The population encompassed the Scheduled Tribes population of about 4.96 lakh of which roughly 3.5 lakh are aboriginals. There are nine sub-tribes within the ethnic tribes’ category in Telangana of which seight, the Gond (Raj Gond), Pardhan, Kolam, Thotti, Naikpod, Andh, Koya, and Mannewar are found in the hilly interiors of erstwhile Adilabad.
After the division of the district, Adilabad has retained about 2.25 lakh of the Scheduled Tribe population while nearly 1.34 lakh live in areas covered by the KB Asifabad district. Mancherial and Nirmal districts have a tribal population of 56,969 and 82,769 respectively.
Most of the population, the majority being the Raj Gond, lives within forests or on forest fringes, agriculture being its main occupation. The collection of minor forest produce like wild fruits, gum, and honey and hunting of wild animals is on the decline.
The lifestyle of the indigenous people suggests that they have been ravaged by epidemics, mainly malaria, and diarrhea from time to time especially during the monsoon. Given the necessity, the tribes had hit upon methods to insulate themselves from seasonal diseases which, in due course became part of their culture and tradition.
The most fundamental of these methods of prevention of infection is personal hygiene. “Whenever a person came back from his agriculture field or returned after visiting someone in the same village he needed to wash his hands and feet before entering his house,” Mr. Ishru revealed of the practice, is eyes riveted somewhere on the horizon as he makes an effort to recall.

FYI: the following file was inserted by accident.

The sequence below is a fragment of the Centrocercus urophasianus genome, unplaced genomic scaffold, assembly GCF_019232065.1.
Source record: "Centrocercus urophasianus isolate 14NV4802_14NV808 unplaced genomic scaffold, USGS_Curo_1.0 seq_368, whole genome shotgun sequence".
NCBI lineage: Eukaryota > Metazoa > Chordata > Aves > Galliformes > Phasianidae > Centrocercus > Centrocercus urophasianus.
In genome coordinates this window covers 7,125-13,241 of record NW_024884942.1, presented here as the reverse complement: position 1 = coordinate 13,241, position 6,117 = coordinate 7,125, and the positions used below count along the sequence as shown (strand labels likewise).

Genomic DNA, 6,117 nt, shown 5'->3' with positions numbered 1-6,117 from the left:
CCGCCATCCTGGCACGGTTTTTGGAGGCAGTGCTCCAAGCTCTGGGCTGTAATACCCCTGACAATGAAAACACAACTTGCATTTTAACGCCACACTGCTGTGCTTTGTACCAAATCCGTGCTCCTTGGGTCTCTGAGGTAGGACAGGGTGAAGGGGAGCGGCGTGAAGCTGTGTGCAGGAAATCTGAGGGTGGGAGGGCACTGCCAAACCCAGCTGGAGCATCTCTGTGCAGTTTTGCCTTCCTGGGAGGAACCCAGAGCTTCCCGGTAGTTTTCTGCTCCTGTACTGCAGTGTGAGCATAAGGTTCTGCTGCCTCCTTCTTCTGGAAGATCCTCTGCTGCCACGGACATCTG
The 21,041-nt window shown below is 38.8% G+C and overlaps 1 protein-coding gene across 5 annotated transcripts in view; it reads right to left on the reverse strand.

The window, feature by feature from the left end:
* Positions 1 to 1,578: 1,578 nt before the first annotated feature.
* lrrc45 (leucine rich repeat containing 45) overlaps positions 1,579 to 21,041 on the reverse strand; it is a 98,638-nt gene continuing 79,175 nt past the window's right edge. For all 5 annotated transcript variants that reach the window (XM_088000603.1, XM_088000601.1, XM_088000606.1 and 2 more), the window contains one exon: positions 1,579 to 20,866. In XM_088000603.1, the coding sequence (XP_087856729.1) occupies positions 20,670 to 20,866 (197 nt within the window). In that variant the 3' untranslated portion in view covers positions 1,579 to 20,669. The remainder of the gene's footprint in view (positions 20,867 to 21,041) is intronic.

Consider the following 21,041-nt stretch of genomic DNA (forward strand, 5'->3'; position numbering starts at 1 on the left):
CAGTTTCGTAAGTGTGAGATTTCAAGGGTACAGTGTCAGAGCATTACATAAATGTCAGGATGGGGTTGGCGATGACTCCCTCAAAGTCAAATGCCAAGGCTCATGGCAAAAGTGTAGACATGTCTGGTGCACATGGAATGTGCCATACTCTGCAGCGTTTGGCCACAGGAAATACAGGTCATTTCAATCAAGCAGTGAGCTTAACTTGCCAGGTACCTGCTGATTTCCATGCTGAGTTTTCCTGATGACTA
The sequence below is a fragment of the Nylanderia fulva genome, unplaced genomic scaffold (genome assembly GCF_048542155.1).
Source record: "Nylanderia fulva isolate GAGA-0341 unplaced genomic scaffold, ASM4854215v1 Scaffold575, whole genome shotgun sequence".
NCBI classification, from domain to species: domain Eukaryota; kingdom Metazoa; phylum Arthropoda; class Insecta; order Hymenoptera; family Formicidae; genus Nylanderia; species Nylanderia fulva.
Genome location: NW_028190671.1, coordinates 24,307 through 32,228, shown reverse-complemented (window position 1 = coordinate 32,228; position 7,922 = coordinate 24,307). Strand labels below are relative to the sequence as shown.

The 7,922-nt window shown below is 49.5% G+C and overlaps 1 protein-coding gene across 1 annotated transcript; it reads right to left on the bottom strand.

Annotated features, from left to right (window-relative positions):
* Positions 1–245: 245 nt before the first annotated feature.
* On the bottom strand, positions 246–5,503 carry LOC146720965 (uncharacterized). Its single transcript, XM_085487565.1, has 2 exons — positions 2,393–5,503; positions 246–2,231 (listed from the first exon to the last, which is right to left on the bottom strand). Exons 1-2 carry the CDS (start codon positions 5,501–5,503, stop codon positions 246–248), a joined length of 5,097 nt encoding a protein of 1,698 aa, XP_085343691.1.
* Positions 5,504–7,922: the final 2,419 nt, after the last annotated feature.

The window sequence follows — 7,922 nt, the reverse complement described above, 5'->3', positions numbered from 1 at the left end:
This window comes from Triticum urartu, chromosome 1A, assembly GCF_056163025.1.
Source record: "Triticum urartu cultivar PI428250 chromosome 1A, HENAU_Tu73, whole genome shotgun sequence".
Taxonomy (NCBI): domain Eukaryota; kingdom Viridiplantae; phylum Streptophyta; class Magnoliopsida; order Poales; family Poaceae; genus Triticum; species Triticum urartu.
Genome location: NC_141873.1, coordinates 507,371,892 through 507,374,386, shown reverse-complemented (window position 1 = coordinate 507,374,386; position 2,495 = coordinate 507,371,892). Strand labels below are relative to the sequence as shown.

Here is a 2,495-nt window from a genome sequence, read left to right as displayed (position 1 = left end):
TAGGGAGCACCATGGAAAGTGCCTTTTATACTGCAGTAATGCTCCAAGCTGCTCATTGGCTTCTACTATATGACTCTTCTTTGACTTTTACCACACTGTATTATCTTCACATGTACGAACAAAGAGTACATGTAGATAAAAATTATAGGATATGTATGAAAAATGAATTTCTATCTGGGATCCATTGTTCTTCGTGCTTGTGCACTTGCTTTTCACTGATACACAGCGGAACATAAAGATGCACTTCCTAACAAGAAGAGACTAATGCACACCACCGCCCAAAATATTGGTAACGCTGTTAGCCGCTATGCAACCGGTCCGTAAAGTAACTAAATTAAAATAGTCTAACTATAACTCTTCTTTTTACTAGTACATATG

“In case someone had been to another village, he needed to have a bath before entering his home.”These acts are nothing but part of sanitization,” he added, a smile lighting his wrinkled face, apparently to say that what the WHO has prescribed is not new the ethnic people.
Individuals washing their hands before entering their house in Valgonda and Gattepally in Indervelli mandal respectively
“Trouble usually starts towards the end of July and continues till the end of August,” pointed out another Raj Gond elder Kumra Vittal Rao from Gattepalli in Indervelli mandal of Adilabad district who has studied vanishing tribal customs and traditions. “Most of our disease control measures are witnessed within this time span,” he observed remembering given aspects.
Mandadi Ishru, the Raj Gond elder from Shettihadapnur
The ‘shivabodi’ is celebrated at the beginning of the Gondi month of Pola, coinciding with August (Shravan month as per Hindu calendar). A goat is sacrificed and stuffed with locally available leaves and plants which are supposed to be of medicinal value before hanging it from a tree on outskirts of a given village.
Goat being hung from a tree at Surdhapur in Kerameri mandal as part of Shivabodi rituals
“The goat is hung in the direction from where the wind flows into the village only to ensure that it carries with it the medicinal properties of the plants and leaves stuffed inside the hollowed-out goat,” disclosed Athram Lingu of Surdhapur in Kerameri mandal of KB Asifabad district as he sheds light on the rationale of the age-old custom. This custom is still alive in the ethnic habitations.
“At the beginning of the month of Pola, stilts are made with new bamboo for children to play with. Children use the stilts called khodang in Gondi to walk through the monsoon slush towards agriculture fields,” Mr. Vittal Rao said of an endearing activity which is still alive in tribal villages.